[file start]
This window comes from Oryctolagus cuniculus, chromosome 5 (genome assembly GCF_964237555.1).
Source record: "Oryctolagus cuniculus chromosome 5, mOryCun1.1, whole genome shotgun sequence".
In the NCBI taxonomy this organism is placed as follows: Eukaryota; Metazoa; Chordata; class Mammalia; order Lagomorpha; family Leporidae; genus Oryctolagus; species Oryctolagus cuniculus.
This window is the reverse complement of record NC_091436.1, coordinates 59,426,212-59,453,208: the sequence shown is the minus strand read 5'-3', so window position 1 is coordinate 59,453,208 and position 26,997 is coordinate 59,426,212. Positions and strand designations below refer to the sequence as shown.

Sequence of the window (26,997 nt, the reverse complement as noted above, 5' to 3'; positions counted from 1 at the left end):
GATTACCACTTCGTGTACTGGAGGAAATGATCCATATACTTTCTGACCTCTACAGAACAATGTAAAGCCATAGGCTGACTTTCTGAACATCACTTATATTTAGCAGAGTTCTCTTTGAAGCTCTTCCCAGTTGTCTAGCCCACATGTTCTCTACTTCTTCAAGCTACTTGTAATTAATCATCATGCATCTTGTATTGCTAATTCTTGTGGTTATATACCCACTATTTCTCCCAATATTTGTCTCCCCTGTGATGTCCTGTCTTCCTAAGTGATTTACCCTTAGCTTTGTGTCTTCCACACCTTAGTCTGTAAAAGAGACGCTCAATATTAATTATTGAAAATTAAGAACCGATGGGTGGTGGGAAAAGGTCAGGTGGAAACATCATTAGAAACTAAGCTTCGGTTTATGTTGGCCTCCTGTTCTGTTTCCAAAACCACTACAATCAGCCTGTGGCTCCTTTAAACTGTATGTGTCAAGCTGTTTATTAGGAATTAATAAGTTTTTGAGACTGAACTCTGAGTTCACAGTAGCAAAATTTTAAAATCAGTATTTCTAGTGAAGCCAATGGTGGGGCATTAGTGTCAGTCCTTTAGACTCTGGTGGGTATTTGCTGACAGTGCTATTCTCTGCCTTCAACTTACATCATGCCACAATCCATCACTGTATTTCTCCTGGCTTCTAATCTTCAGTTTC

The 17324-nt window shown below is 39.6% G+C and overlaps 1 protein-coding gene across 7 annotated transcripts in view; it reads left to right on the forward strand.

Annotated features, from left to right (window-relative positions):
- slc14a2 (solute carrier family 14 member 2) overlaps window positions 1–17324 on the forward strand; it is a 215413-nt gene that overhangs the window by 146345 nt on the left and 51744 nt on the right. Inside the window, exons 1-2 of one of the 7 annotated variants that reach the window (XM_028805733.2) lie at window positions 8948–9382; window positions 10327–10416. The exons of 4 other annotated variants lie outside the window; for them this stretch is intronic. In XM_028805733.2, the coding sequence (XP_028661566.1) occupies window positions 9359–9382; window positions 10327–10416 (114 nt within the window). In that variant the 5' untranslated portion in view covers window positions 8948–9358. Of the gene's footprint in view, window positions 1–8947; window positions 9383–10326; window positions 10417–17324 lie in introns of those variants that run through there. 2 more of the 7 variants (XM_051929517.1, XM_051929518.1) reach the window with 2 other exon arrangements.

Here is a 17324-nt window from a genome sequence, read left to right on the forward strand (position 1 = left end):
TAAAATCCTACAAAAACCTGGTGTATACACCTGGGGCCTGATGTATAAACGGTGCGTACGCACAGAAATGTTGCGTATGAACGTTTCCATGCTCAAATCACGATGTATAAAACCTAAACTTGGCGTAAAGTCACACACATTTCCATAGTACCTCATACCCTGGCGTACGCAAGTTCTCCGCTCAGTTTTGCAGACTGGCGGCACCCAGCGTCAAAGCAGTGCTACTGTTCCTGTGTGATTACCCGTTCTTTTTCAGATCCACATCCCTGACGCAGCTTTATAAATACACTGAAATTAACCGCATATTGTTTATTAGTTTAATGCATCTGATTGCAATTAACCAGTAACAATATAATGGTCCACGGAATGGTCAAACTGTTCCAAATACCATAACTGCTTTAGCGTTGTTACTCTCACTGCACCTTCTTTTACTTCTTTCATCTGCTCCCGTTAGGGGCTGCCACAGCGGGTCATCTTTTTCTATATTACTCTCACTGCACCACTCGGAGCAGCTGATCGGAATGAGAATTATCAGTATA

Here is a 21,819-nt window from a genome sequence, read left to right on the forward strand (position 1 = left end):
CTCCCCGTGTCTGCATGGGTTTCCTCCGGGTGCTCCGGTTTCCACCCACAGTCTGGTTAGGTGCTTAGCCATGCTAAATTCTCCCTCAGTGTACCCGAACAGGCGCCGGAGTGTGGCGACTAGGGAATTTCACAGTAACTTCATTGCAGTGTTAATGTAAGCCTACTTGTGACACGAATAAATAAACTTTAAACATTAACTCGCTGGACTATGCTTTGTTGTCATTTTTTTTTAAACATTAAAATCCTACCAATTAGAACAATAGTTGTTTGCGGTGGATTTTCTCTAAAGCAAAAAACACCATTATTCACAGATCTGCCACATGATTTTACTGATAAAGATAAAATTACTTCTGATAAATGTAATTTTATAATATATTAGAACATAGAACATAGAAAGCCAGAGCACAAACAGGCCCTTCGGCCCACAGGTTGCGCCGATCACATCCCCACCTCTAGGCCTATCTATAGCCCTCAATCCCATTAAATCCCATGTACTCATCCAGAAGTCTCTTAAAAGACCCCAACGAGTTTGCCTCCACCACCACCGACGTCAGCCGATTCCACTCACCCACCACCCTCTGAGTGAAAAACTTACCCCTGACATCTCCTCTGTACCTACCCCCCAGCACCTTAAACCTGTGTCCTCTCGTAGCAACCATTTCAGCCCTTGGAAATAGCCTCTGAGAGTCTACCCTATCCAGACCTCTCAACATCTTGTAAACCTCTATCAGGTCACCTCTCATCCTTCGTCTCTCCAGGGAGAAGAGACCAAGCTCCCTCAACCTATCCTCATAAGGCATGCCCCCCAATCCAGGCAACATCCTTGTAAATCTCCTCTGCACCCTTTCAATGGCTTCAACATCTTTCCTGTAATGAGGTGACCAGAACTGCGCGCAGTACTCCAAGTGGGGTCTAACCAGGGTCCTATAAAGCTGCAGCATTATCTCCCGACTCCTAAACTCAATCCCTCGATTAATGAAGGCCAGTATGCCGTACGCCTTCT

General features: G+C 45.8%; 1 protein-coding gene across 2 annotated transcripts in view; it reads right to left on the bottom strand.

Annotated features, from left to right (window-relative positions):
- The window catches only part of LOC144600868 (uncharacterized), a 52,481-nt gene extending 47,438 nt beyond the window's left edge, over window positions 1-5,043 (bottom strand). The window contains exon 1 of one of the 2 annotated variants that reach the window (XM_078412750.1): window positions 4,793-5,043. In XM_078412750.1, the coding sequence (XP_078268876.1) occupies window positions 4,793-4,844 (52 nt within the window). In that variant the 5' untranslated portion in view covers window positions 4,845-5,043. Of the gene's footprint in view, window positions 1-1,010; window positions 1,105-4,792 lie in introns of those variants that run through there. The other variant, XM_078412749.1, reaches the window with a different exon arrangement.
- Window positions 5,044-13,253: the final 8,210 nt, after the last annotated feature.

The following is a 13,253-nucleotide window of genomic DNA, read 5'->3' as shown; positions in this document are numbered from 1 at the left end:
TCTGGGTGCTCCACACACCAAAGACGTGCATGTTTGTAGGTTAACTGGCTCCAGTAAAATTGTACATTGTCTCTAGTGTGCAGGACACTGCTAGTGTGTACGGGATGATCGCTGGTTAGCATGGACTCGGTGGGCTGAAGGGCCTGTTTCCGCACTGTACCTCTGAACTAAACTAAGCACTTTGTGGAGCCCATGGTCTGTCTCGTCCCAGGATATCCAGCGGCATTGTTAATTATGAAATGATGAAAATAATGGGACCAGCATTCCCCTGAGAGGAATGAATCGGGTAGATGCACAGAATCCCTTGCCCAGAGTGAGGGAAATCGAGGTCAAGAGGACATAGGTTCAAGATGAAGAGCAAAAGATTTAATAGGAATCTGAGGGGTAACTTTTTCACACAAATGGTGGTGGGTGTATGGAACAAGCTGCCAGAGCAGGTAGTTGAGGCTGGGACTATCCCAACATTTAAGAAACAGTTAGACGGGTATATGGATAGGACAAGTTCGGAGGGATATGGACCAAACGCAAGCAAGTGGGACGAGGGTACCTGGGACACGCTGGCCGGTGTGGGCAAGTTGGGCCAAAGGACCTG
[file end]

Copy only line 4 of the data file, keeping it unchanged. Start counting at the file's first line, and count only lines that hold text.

This window is the reverse complement of record NC_091436.1, coordinates 59,426,212-59,453,208: the sequence shown is the minus strand read 5'-3', so window position 1 is coordinate 59,453,208 and position 26,997 is coordinate 59,426,212. Positions and strand designations below refer to the sequence as shown.